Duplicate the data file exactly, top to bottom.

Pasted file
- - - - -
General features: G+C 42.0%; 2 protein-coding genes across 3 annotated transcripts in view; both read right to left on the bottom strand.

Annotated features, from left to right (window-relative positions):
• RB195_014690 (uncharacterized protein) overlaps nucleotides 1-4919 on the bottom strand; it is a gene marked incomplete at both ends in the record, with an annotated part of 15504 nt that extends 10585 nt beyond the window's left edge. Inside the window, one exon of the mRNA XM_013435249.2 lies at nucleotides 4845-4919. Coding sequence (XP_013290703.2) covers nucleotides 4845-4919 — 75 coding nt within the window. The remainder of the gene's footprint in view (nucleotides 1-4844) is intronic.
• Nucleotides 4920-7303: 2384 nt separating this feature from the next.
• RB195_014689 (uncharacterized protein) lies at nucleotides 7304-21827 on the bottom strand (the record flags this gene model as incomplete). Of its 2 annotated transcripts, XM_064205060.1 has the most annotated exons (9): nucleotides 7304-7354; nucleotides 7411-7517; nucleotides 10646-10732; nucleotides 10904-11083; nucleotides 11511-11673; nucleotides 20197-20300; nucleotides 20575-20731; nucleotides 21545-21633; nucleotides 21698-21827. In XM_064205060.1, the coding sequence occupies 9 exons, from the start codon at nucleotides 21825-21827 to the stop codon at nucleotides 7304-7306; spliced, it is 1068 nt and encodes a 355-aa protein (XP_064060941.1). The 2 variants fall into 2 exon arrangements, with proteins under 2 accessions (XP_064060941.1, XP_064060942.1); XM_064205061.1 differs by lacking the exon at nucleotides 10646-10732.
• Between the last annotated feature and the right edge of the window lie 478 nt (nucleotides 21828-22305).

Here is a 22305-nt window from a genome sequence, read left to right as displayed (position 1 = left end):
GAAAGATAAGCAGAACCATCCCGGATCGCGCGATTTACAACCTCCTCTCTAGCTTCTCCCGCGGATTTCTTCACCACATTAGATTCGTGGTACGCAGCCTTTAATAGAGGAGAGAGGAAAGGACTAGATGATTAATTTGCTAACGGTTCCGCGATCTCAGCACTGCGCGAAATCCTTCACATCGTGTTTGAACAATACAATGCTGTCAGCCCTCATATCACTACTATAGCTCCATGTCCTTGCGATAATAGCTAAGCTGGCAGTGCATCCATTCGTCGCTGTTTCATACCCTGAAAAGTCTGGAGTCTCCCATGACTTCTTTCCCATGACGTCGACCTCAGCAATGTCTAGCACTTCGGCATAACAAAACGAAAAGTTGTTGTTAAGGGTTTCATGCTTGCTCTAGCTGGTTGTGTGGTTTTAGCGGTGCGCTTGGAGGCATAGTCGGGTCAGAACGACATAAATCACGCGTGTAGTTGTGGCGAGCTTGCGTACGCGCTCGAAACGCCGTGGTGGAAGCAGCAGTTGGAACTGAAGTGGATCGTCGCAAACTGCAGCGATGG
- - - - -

General features: G+C 42.0%; 2 protein-coding genes across 3 annotated transcripts in view; both read right to left on the bottom strand.

Annotated features, from left to right (window-relative positions):
• RB195_014690 (uncharacterized protein) overlaps nucleotides 1-4919 on the bottom strand; it is a gene marked incomplete at both ends in the record, with an annotated part of 15504 nt that extends 10585 nt beyond the window's left edge. Inside the window, one exon of the mRNA XM_013435249.2 lies at nucleotides 4845-4919. Coding sequence (XP_013290703.2) covers nucleotides 4845-4919 — 75 coding nt within the window. The remainder of the gene's footprint in view (nucleotides 1-4844) is intronic.
• Nucleotides 4920-7303: 2384 nt separating this feature from the next.
• RB195_014689 (uncharacterized protein) lies at nucleotides 7304-21827 on the bottom strand (the record flags this gene model as incomplete). Of its 2 annotated transcripts, XM_064205060.1 has the most annotated exons (9): nucleotides 7304-7354; nucleotides 7411-7517; nucleotides 10646-10732; nucleotides 10904-11083; nucleotides 11511-11673; nucleotides 20197-20300; nucleotides 20575-20731; nucleotides 21545-21633; nucleotides 21698-21827. In XM_064205060.1, the coding sequence occupies 9 exons, from the start codon at nucleotides 21825-21827 to the stop codon at nucleotides 7304-7306; spliced, it is 1068 nt and encodes a 355-aa protein (XP_064060941.1). The 2 variants fall into 2 exon arrangements, with proteins under 2 accessions (XP_064060941.1, XP_064060942.1); XM_064205061.1 differs by lacking the exon at nucleotides 10646-10732.
• Between the last annotated feature and the right edge of the window lie 478 nt (nucleotides 21828-22305).

Here is a 22305-nt window from a genome sequence, read left to right as displayed (position 1 = left end):
GAAAGATAAGCAGAACCATCCCGGATCGCGCGATTTACAACCTCCTCTCTAGCTTCTCCCGCGGATTTCTTCACCACATTAGATTCGTGGTACGCAGCCTTTAATAGAGGAGAGAGGAAAGGACTAGATGATTAATTTGCTAACGGTTCCGCGATCTCAGCACTGCGCGAAATCCTTCACATCGTGTTTGAACAATACAATGCTGTCAGCCCTCATATCACTACTATAGCTCCATGTCCTTGCGATAATAGCTAAGCTGGCAGTGCATCCATTCGTCGCTGTTTCATACCCTGAAAAGTCTGGAGTCTCCCATGACTTCTTTCCCATGACGTCGACCTCAGCAATGTCTAGCACTTCGGCATAACAAAACGAAAAGTTGTTGTTAAGGGTTTCATGCTTGCTCTAGCTGGTTGTGTGGTTTTAGCGGTGCGCTTGGAGGCATAGTCGGGTCAGAACGACATAAATCACGCGTGTAGTTGTGGCGAGCTTGCGTACGCGCTCGAAACGCCGTGGTGGAAGCAGCAGTTGGAACTGAAGTGGATCGTCGCAAACTGCAGCGATGG